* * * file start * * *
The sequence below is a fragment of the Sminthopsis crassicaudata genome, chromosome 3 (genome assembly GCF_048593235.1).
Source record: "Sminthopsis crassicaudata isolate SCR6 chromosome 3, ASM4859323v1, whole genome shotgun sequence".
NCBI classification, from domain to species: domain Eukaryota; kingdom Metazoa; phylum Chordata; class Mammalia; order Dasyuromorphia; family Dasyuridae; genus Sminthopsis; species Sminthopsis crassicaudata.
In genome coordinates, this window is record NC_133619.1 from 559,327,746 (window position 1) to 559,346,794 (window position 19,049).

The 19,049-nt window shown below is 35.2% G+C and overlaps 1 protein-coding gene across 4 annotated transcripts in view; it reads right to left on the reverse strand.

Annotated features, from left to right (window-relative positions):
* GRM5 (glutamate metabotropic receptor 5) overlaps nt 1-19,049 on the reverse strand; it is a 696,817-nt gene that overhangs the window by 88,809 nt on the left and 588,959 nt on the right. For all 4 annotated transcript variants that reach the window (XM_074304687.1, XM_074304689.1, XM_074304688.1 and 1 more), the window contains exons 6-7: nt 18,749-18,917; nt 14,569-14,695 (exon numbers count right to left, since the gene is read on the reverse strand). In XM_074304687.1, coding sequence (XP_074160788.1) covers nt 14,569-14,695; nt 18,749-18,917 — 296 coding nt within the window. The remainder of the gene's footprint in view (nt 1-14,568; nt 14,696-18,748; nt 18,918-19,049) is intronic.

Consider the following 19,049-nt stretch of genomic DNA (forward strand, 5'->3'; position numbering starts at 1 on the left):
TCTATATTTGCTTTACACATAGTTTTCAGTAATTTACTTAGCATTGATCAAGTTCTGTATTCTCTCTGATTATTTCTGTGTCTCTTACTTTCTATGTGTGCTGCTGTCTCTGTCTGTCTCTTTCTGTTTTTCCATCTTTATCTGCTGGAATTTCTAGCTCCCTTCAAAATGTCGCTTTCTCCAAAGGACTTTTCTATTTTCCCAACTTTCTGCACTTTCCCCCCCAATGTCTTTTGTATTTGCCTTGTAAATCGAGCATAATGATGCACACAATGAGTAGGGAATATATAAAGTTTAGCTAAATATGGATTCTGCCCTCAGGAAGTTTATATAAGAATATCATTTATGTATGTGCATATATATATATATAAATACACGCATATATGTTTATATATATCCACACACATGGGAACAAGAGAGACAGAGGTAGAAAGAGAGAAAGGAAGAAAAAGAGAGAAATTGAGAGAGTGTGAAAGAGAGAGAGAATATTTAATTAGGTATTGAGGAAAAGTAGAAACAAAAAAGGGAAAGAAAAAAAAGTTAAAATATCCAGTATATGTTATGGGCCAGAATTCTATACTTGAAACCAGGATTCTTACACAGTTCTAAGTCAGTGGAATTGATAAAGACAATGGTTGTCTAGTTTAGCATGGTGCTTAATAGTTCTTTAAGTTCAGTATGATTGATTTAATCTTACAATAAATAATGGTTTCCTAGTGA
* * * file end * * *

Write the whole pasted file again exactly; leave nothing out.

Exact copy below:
The sequence below is a fragment of the Sminthopsis crassicaudata genome, chromosome 3 (genome assembly GCF_048593235.1).
Source record: "Sminthopsis crassicaudata isolate SCR6 chromosome 3, ASM4859323v1, whole genome shotgun sequence".
NCBI classification, from domain to species: domain Eukaryota; kingdom Metazoa; phylum Chordata; class Mammalia; order Dasyuromorphia; family Dasyuridae; genus Sminthopsis; species Sminthopsis crassicaudata.
In genome coordinates, this window is record NC_133619.1 from 559,327,746 (window position 1) to 559,346,794 (window position 19,049).

The 19,049-nt window shown below is 35.2% G+C and overlaps 1 protein-coding gene across 4 annotated transcripts in view; it reads right to left on the reverse strand.

Annotated features, from left to right (window-relative positions):
* GRM5 (glutamate metabotropic receptor 5) overlaps nt 1-19,049 on the reverse strand; it is a 696,817-nt gene that overhangs the window by 88,809 nt on the left and 588,959 nt on the right. For all 4 annotated transcript variants that reach the window (XM_074304687.1, XM_074304689.1, XM_074304688.1 and 1 more), the window contains exons 6-7: nt 18,749-18,917; nt 14,569-14,695 (exon numbers count right to left, since the gene is read on the reverse strand). In XM_074304687.1, coding sequence (XP_074160788.1) covers nt 14,569-14,695; nt 18,749-18,917 — 296 coding nt within the window. The remainder of the gene's footprint in view (nt 1-14,568; nt 14,696-18,748; nt 18,918-19,049) is intronic.

Consider the following 19,049-nt stretch of genomic DNA (forward strand, 5'->3'; position numbering starts at 1 on the left):
TCTATATTTGCTTTACACATAGTTTTCAGTAATTTACTTAGCATTGATCAAGTTCTGTATTCTCTCTGATTATTTCTGTGTCTCTTACTTTCTATGTGTGCTGCTGTCTCTGTCTGTCTCTTTCTGTTTTTCCATCTTTATCTGCTGGAATTTCTAGCTCCCTTCAAAATGTCGCTTTCTCCAAAGGACTTTTCTATTTTCCCAACTTTCTGCACTTTCCCCCCCAATGTCTTTTGTATTTGCCTTGTAAATCGAGCATAATGATGCACACAATGAGTAGGGAATATATAAAGTTTAGCTAAATATGGATTCTGCCCTCAGGAAGTTTATATAAGAATATCATTTATGTATGTGCATATATATATATATAAATACACGCATATATGTTTATATATATCCACACACATGGGAACAAGAGAGACAGAGGTAGAAAGAGAGAAAGGAAGAAAAAGAGAGAAATTGAGAGAGTGTGAAAGAGAGAGAGAATATTTAATTAGGTATTGAGGAAAAGTAGAAACAAAAAAGGGAAAGAAAAAAAAGTTAAAATATCCAGTATATGTTATGGGCCAGAATTCTATACTTGAAACCAGGATTCTTACACAGTTCTAAGTCAGTGGAATTGATAAAGACAATGGTTGTCTAGTTTAGCATGGTGCTTAATAGTTCTTTAAGTTCAGTATGATTGATTTAATCTTACAATAAATAATGGTTTCCTAGTGA